This is an easy topic for a small startup, as you typically just have one or a small number of teams, which makes it relatively easy to split things up. But as a company grows, the number of teams expands from a handful to 20, 50, or more teams in large product companies (like Samsung for example). The coordination gets harder, but the concept is highly scalable and, in fact, is one of the keys to scalability.
There are lots of useful ways to slice up the pie. Sometimes we have each team focus on a different type of user or customer. Sometimes each team is responsible for a different type of device. Sometimes we break things up by workflow or customer journey. Sometimes, actually very often, we are largely defining the teams based on the architecture. This is pretty common because the architecture drives the technology stack, which often requires different types of engineering expertise. In any case, what’s critically important is alignment between product management and engineering. This is why the head of product and the head of engineering normally get together to define the size and scope of the teams. I will tell you there’s never a perfect way to carve up the pie. Realize that, when you optimize for one thing, it comes at the expense of something else. So, decide what’s most important to you and go with that.
5. Team Autonomy
If we want teams to feel empowered and have missionary-like passion for solving customer problems, we need to give them a significant degree of autonomy. Obviously, this doesn’t mean they can go off and work on whatever looks fun, but it does mean that they are able to try to solve the problems they are assigned in the best way they see fit. It also means we try to minimize dependencies between teams. Notice that I said “minimize” and not “eliminate.” At scale, it’s just not possible to eliminate all dependencies, but we can work hard to continuously minimize them.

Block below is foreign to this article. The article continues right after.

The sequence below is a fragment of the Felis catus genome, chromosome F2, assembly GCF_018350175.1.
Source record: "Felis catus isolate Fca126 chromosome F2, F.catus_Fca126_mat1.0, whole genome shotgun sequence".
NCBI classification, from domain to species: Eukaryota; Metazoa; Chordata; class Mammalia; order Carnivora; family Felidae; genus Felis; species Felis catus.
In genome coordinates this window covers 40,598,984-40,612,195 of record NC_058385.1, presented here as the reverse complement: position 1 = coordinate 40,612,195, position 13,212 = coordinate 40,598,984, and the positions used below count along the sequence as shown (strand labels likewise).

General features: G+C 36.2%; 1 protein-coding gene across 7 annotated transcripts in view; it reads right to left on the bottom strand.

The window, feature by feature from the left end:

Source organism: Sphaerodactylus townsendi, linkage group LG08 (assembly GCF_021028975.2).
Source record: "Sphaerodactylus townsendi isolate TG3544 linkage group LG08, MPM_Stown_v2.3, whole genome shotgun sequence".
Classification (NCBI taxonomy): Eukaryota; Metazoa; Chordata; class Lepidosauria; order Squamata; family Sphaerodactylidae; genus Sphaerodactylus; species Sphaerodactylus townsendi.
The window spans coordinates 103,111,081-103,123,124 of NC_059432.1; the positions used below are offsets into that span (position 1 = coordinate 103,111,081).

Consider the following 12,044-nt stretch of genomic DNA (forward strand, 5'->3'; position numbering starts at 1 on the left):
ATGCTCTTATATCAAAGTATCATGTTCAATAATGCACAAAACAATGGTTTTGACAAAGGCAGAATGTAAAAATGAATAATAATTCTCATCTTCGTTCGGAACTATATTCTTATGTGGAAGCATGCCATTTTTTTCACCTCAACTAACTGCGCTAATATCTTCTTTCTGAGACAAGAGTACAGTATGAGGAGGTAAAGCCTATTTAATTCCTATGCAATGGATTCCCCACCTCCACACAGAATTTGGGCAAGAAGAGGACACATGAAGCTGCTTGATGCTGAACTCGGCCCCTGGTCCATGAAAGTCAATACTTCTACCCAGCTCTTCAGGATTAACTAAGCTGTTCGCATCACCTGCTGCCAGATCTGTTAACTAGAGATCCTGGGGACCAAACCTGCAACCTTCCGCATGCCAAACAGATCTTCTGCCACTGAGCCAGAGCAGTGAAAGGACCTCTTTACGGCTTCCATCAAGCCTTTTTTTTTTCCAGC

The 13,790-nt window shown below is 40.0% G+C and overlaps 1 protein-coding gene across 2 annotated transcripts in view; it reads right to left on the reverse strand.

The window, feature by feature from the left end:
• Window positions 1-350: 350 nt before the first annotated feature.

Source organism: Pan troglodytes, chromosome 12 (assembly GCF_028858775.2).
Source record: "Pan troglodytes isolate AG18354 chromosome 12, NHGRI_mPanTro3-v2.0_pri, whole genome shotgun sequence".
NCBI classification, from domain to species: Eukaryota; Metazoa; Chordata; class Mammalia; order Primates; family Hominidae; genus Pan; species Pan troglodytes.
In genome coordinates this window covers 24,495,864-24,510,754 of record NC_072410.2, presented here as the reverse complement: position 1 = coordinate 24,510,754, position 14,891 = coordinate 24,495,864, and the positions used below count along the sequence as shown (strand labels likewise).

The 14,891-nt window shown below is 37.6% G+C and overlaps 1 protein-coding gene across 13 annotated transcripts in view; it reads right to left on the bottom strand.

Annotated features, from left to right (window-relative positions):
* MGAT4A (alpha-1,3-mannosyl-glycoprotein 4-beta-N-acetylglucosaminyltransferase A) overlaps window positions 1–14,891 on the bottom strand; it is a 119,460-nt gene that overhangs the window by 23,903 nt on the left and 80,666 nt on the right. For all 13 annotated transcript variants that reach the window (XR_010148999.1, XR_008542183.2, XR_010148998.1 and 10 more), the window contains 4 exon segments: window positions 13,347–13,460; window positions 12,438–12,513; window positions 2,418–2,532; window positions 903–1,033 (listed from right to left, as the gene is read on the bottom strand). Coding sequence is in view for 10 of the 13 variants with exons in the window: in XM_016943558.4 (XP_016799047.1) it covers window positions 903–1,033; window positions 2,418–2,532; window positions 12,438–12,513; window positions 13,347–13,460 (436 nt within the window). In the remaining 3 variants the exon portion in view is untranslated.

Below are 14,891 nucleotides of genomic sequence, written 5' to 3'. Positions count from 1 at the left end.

Why It Works
Product companies moved to this model of product team (based on TEAM BUILDING and TEAM WORK as just described) several years ago, and it’s now one of the pillars of modern, strong product organizations. There are several reasons why this model has been so effective.
1st– collaboration is built on relationships, and product teams-especially co-located teams-are designed to nurture these relationships.
2nd– to innovate you need expertise, and the durable nature of product teams lets people go deep enough to gain that expertise.
3rd– instead of just building what others determine might be valuable, in the product team model the full team understands-needs to understand-the business objectives and context. And most important, the full team feels ownership and responsibility for the outcome.
Instead of the old project-oriented model, which is all about getting something pushed through the process and out the door, in the dedicated team model, the team is not off the hook just because something launches. They don’t rest until and unless it’s working for the users and for the business. Hopefully you’re already a member of a strong, dedicated product team, and now you just have a better appreciation for the intention of this model.
On the other hand, if your company is not yet set up around dedicated product teams, this is probably the most important thing for you as a leader to fix. Everything else depends on this. You don’t have to move the whole organization there at once – you can start a team as a pilot. But one way or another, it’s essential that you create or join a durable product team.
Principles and Techniques
The product managers must clearly understand the underlying principles of WHY we need to work the way we do. When a person reaches the point that they have a solid understanding of the principles, they develop a good mental model for when each technique is useful and appropriate, and when it is not. Further, as new techniques emerge, they are able to quickly assess the potential value of the technique, and when and where it is best utilized. Of course over the years the techniques change fairly constantly, the underlying principles endure. So, while it may be tempting to jump right to the techniques, you must first consider the principles, and work to develop a deeper understanding of how to build great products.